updated 07:10 am EST, Tue January 5, 2010
Lenovo Skylight uses Snapdragon, 3G
Lenovo this morning became the first company to release a computer in the newly coined smartbook category. The Skylight has the 10-inch screen of a netbook but uses a 1GHz Snapdragonprocessor that lets it defy a number of expectations compared to an Atom-based system. It not only gets about 10 hours of real-world use but is thinner than some smartphones, weighs less than 2 pounds and can play HD video, even when in a web browser.
Internet access is the central focus of the system, and so it only carries 20GB of built-in storage. In return, it has a heavily optimized Linux-based interface with "web gadgets" that jump directly to services like Amazon MP3, Facebook and YouTube. Skylight can use either AT&T-supplied 3G or Wi-Fi to get online and has 2GB of Internet storage.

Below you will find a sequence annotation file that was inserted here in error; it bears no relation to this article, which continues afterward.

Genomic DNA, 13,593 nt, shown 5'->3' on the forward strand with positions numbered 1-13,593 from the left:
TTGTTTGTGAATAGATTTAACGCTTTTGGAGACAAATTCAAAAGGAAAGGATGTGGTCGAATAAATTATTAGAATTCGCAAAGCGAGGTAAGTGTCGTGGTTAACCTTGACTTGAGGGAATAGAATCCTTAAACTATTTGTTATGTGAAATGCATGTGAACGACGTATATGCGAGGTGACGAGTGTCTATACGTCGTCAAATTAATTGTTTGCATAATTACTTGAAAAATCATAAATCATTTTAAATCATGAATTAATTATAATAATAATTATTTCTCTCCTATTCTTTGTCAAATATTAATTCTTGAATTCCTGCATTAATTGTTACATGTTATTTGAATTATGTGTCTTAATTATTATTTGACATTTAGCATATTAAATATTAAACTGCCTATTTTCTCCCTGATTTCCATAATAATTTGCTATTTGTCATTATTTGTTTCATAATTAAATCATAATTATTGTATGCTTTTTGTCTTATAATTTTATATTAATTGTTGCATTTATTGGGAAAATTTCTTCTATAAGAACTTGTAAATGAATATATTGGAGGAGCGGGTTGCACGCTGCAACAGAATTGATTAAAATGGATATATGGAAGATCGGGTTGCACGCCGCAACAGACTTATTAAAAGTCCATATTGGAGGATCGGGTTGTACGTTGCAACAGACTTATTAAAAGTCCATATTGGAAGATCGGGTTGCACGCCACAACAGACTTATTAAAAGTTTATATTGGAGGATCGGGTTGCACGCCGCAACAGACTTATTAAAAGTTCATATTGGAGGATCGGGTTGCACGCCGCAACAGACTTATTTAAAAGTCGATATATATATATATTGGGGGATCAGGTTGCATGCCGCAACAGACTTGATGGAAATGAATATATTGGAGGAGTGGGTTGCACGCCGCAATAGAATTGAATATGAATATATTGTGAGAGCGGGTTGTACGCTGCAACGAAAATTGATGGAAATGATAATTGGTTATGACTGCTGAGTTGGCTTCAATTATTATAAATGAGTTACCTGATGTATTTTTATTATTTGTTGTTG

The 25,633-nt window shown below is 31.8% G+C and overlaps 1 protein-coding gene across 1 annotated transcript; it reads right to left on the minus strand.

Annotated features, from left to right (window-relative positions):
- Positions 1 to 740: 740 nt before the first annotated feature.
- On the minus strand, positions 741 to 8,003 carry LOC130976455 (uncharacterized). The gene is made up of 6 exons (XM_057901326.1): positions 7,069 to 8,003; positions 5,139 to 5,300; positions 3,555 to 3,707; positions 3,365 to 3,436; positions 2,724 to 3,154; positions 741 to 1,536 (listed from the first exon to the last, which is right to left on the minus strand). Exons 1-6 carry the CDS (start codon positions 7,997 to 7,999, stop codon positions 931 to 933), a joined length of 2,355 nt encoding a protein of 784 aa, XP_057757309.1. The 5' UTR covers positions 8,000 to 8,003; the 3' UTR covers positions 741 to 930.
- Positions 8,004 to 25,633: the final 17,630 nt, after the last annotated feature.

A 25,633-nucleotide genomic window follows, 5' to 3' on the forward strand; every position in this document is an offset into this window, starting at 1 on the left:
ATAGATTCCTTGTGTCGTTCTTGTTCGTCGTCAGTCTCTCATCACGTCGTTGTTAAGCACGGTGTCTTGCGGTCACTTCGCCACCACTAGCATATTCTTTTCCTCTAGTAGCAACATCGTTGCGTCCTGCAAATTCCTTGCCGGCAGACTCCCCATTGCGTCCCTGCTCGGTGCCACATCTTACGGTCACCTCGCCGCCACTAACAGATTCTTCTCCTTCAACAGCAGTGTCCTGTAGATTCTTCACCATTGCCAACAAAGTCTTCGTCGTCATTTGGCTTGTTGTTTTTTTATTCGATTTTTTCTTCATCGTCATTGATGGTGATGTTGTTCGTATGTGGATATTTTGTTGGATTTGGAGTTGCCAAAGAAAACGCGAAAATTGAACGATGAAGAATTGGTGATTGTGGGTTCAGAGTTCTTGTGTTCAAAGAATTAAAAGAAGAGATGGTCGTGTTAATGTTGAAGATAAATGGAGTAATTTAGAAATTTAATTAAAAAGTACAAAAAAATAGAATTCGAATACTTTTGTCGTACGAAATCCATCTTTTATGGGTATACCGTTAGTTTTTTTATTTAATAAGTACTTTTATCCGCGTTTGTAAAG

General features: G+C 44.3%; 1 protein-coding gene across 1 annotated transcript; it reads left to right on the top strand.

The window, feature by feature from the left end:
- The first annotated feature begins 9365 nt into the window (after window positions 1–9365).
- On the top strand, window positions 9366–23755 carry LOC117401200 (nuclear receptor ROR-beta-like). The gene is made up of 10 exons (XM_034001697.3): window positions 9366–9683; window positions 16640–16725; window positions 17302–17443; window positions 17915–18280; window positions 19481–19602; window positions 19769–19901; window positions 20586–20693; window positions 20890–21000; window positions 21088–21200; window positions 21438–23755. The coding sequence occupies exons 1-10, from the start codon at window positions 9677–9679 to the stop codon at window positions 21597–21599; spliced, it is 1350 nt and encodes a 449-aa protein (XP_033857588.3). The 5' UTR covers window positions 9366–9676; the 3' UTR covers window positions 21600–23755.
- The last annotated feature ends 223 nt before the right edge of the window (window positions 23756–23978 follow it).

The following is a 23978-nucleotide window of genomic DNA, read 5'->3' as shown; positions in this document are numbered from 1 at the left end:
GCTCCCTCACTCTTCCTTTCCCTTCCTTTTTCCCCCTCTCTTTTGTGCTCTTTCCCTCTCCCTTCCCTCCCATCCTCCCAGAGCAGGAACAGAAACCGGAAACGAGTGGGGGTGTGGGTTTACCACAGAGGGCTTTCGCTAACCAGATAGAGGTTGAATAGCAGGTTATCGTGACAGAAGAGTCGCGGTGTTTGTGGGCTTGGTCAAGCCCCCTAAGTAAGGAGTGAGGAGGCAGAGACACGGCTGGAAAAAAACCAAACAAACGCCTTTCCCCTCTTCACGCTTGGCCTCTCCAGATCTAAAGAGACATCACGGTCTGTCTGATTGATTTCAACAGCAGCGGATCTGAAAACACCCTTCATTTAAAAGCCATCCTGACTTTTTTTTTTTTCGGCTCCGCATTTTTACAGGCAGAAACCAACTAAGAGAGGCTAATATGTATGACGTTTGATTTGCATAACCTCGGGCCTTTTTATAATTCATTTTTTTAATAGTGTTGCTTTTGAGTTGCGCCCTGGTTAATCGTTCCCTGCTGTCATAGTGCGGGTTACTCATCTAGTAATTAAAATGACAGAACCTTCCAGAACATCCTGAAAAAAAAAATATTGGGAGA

Lenovo plans to ship its smartbook to the US in April. Its full, unsubsidized price will be $499, but it's hinted that AT&T may subsidize the price in exchange for signing a data plan contract.
Qualcomm is considered the creator of the smartbook category and has hoped to challenge both Intel as well as traditional smartphone vendors; it's also expected to directly challenge slate devices like the rumored Apple tablet. The platform typically relies on an ARM processor as well as Android or another Linux-related OS to run and ideally provides better performance and dimensions than a netbook without the accompanying bulk.